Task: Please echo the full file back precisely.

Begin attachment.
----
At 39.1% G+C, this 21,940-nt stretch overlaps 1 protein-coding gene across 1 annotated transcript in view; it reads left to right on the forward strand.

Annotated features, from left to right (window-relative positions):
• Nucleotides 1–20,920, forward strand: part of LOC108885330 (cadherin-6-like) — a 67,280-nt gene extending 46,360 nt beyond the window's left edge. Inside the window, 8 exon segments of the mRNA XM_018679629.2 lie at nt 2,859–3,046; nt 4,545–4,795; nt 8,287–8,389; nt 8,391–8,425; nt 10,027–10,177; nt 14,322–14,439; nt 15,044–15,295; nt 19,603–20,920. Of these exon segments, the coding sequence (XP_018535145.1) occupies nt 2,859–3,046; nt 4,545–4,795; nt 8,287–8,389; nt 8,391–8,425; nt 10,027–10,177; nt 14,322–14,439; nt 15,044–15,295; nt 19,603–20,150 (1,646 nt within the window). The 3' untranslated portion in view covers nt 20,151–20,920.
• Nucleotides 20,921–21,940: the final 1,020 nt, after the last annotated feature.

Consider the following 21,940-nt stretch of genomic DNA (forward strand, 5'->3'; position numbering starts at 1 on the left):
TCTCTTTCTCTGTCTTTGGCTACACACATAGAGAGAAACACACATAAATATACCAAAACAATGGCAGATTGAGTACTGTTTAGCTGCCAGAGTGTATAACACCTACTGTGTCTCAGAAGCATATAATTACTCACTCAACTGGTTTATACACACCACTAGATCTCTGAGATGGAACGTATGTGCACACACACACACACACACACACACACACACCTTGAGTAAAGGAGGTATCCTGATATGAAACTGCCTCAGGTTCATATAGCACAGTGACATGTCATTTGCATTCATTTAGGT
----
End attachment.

At 39.1% G+C, this 21,940-nt stretch overlaps 1 protein-coding gene across 1 annotated transcript in view; it reads left to right on the forward strand.

Annotated features, from left to right (window-relative positions):
• Nucleotides 1–20,920, forward strand: part of LOC108885330 (cadherin-6-like) — a 67,280-nt gene extending 46,360 nt beyond the window's left edge. Inside the window, 8 exon segments of the mRNA XM_018679629.2 lie at nt 2,859–3,046; nt 4,545–4,795; nt 8,287–8,389; nt 8,391–8,425; nt 10,027–10,177; nt 14,322–14,439; nt 15,044–15,295; nt 19,603–20,920. Of these exon segments, the coding sequence (XP_018535145.1) occupies nt 2,859–3,046; nt 4,545–4,795; nt 8,287–8,389; nt 8,391–8,425; nt 10,027–10,177; nt 14,322–14,439; nt 15,044–15,295; nt 19,603–20,150 (1,646 nt within the window). The 3' untranslated portion in view covers nt 20,151–20,920.
• Nucleotides 20,921–21,940: the final 1,020 nt, after the last annotated feature.

Consider the following 21,940-nt stretch of genomic DNA (forward strand, 5'->3'; position numbering starts at 1 on the left):
TCTCTTTCTCTGTCTTTGGCTACACACATAGAGAGAAACACACATAAATATACCAAAACAATGGCAGATTGAGTACTGTTTAGCTGCCAGAGTGTATAACACCTACTGTGTCTCAGAAGCATATAATTACTCACTCAACTGGTTTATACACACCACTAGATCTCTGAGATGGAACGTATGTGCACACACACACACACACACACACACACACACCTTGAGTAAAGGAGGTATCCTGATATGAAACTGCCTCAGGTTCATATAGCACAGTGACATGTCATTTGCATTCATTTAGGT